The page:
Writing a book is a way of transformation.
That sounds cool, hip, and New-Age-y—until you experience it firsthand.
At one level, writing—the act of filling the void of a blank page or screen with words—is a purging flame. Anything that is not fire-proof gets consumed and crumbles and then turns to ash.
Suppose that I write a sentence that’s unclear, illogical, or unsupported by evidence. Writing will make this fact immediately obvious. That sentence stands in front of me — there, etched into the page or screen, naked, without pretense, with true colors showing.
To the trained eye, any defect of syntax, diction, grammar, or reasoning in that string of words becomes immediately obvious. It’s like walking barefoot in a public place and suddenly seeing one of your feet turn purple.
So, I sit at the keyboard with the aim to turn something that I absolutely know into words. Before I take a break, I want to state one thing that is true.
Then I look back at what I’ve written and discover that it is unclear. It is incoherent. I can’t muster one piece of evidence for the main point of the passage. I’m not even sure what it means, really.
I discover, in fact, that I have no idea what I’m talking about. Maybe everything I thought I knew about this topic is pure smoke. Vapor. Ashes.
This is the point at which editing begins. This is transformation, but it is not always fun. In fact, it is a constant lesson in humility.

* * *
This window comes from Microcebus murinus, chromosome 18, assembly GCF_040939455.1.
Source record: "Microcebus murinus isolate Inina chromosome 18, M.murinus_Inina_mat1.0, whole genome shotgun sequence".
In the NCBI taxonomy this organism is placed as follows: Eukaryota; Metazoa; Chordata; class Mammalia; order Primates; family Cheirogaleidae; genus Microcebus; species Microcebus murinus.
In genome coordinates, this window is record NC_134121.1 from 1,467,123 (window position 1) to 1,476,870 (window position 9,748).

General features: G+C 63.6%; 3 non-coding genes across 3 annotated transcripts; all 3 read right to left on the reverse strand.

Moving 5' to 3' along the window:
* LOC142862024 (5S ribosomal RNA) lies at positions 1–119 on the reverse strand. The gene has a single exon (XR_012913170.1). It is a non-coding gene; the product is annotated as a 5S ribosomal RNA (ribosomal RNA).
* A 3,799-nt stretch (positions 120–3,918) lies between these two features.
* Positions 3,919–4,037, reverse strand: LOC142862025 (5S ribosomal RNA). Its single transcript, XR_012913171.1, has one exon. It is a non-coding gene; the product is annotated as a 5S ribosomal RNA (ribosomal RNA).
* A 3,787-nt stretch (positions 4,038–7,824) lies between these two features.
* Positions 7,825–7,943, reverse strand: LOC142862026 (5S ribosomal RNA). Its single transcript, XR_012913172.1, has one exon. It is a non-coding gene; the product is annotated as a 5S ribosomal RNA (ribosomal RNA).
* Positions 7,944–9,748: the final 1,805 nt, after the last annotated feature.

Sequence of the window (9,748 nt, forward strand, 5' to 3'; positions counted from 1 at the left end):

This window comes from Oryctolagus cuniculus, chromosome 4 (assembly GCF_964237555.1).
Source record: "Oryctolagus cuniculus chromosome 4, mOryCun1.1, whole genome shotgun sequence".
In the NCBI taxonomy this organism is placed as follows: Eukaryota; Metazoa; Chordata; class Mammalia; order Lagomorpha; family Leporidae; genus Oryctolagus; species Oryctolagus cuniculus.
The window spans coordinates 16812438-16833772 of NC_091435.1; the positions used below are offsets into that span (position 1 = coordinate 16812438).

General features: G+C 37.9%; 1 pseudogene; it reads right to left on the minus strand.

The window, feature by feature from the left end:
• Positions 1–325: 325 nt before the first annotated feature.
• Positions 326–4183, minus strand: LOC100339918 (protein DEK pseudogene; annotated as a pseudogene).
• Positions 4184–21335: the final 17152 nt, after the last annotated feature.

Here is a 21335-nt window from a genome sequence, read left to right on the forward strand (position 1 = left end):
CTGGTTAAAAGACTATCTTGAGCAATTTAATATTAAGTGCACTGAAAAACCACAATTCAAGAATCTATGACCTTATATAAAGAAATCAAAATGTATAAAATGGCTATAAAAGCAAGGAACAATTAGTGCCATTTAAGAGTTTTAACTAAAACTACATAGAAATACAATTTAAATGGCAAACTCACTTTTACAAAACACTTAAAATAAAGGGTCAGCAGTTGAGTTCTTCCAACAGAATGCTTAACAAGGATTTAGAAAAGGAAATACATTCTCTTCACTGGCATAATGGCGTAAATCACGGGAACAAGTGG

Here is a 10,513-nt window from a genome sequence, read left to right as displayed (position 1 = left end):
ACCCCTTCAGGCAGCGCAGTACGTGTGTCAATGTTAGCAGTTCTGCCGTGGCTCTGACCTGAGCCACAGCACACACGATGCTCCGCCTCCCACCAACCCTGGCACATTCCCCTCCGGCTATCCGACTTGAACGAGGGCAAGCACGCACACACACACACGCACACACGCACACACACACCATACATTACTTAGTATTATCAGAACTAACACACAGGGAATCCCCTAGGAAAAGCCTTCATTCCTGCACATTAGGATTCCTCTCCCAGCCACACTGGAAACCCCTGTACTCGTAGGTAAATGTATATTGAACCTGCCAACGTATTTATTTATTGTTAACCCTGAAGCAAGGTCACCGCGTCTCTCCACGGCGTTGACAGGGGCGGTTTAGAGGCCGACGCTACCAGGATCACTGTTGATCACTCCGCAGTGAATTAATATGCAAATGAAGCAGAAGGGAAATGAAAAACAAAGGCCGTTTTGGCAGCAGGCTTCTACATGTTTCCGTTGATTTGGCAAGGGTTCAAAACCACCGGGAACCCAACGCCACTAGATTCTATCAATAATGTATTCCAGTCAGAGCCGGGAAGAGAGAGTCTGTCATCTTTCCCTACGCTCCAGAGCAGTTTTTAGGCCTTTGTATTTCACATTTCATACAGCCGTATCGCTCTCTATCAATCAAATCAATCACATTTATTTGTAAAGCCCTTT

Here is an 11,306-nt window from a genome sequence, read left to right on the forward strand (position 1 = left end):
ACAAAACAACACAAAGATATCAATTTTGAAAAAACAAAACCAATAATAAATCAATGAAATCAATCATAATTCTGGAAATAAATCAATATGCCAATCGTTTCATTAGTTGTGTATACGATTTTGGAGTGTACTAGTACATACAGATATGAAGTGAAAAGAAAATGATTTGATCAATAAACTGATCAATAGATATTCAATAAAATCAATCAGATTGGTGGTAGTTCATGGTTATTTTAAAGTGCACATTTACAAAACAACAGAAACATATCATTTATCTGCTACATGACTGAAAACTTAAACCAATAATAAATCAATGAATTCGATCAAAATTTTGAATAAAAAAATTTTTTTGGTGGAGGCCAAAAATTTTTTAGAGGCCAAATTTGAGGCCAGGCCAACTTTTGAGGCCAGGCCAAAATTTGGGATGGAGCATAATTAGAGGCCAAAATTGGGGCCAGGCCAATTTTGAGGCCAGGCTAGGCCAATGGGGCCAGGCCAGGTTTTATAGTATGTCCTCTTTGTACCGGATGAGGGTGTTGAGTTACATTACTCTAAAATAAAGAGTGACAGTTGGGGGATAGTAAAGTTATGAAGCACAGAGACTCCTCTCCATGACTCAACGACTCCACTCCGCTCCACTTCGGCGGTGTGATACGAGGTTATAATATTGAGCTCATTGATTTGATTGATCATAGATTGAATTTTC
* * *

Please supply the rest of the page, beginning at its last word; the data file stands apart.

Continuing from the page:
While drafting, anything is permitted — sloppy thinking, errors, lack of proof. But editing is different. Editing is the sustained attempt to say one true thing, one sentence, one paragraph, one page at a time. This is the hardest and most rewarding work I know.
As Socrates pointed out, the realization that you don’t know is the beginning of knowledge — that most rare and precious commodity, even in the age of “information.” When you see that you do not know, you are in an ideal state to learn.
Before you attempt to publish something that you write, please submit it to a few reviewers. Send your manuscript to people who will honestly say what they think. If they’re compassionate and balanced and skilled at giving feedback—wonderful. But even if they are not, they are doing you a favor.
This is especially important if you are putting your deepest beliefs into words. Hold these up to the fire as well. Just know that some of the ideas to which you are most attached might fall away. In fact, your whole identity might come into question.
Consider these words from a stark and beautiful book titled The Way of Transformation by Karlfried Graf Dürckheim. It was written about Zen meditation practice but it also applies to the fire of editing:
The man who, being really on the Way, falls upon hard times in the world will not, as a consequence, turn to that friend who offers him refuge and encourages his old self to survive.
Rather, he will seek out someone who will faithfully and inexorably help him to risk himself, so that he may endure the suffering and pass courageously through it, thus making of it a “raft that leads to the far shore.”
Only to that extent that man exposes himself over and over again to annihilation, can that which is indestructible arise within him.
In this lies the dignity of daring.
Photo by josef.stuefer, Flickr Creative Commons